Since their aim was to rally everyone capable of fighting the Voidborn, House Novaris established a mutually beneficial and supportive cooperation with the citizens across the empire. Wherever members of the House appear, they almost certainly find people who are willing to back their cause in their own way."
House Novaris came as an idea during the Kickstarter campaign, and became our final stretch goal. We are always careful to not to bloat the game content that late in the process, but the thematic idea of a House brought together by the actions of the campaign’s story and willing to compromise in order to pull together, and the mechanical idea of a house gaining riches either by a constant build of economy (Cybernetics), or by a constant expansion (Combat Replicators) were a strong one. We got further inspired by the foreboding ending of the story, and we designed House Novaris to be essentially a Faustian deal: a house that benefits from gaining corruption but is extremely prone to be subdued by its alluring draw. This feeling starts with their house ability (A), giving them a chance to produce whenever they gain a corruption (via any other means than invading a corrupted sector). Combined with the steady income of Cybernetics or the flow of Bounty tokens via Combat Replicators this essentially guarantees deep pockets for this ragtag alliance.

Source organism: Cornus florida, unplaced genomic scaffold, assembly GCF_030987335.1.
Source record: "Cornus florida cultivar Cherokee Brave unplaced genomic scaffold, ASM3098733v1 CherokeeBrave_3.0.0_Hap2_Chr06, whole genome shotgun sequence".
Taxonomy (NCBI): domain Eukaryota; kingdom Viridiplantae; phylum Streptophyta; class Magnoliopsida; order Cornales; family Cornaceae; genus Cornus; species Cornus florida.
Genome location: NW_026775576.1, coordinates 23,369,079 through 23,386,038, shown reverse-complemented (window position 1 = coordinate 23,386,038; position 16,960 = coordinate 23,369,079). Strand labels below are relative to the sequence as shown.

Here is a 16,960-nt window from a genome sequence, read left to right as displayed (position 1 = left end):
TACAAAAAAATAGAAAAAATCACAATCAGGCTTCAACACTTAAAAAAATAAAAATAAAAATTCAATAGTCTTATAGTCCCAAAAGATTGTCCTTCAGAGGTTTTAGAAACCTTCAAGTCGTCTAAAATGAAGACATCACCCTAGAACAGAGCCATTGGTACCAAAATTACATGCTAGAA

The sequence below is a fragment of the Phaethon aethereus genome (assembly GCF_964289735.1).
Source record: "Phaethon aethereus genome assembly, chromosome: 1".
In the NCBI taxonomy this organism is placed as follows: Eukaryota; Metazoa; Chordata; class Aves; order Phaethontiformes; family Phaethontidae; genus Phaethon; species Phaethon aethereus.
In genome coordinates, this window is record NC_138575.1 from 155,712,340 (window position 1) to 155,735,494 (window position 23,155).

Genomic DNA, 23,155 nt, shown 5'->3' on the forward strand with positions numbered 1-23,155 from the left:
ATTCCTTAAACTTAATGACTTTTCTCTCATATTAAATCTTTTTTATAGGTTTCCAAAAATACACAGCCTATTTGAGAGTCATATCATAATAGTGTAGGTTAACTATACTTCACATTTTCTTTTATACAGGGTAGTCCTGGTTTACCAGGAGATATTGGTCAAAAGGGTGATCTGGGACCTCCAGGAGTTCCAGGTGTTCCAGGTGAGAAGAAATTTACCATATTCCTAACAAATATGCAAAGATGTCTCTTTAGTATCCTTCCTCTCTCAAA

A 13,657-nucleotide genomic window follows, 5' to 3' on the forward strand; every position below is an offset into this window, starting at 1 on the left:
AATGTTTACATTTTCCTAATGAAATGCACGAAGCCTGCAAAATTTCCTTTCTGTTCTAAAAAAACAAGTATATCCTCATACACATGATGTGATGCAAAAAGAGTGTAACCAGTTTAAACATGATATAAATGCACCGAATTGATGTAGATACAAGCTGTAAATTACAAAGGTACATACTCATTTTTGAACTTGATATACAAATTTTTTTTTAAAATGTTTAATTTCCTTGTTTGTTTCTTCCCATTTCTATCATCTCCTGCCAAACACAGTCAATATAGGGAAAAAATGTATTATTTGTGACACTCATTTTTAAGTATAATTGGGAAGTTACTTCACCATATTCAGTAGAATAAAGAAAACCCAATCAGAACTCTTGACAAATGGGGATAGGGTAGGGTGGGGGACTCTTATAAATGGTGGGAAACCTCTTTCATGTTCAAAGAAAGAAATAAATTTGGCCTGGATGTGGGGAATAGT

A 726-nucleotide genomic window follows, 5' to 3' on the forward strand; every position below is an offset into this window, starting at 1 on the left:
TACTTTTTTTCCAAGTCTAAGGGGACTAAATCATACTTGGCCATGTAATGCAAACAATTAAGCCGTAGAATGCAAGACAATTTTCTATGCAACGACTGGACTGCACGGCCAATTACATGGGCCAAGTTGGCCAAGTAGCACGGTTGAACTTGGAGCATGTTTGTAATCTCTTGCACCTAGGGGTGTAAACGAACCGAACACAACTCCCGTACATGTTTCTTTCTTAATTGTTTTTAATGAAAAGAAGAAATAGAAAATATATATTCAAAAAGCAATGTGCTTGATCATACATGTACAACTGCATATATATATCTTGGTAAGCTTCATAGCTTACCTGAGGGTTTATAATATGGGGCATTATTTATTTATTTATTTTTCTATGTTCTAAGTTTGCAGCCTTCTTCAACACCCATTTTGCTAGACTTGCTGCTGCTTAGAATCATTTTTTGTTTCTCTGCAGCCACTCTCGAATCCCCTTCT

But it comes with a grave danger: they have reduced ways of mitigating corruption: their Progress focus cannot remove corruption - in fact indeed it gives them more. While their custom Reinforcements (D) gives them another removal option, it is limited to their player board, and it means the complete lack of sector defense building options on this Focus card. However, their Progress card (E) is both a curse and their greatest gift: instead of building guilds, it can supply them with agendas, although its cost as a corruption - the same as the cost of actually researching! But Progress’ third option allows them to regroup and invade (a corrupt sector) on the same action - essentially giving them an action as strong as Yarvek’s Hyperdrive itself.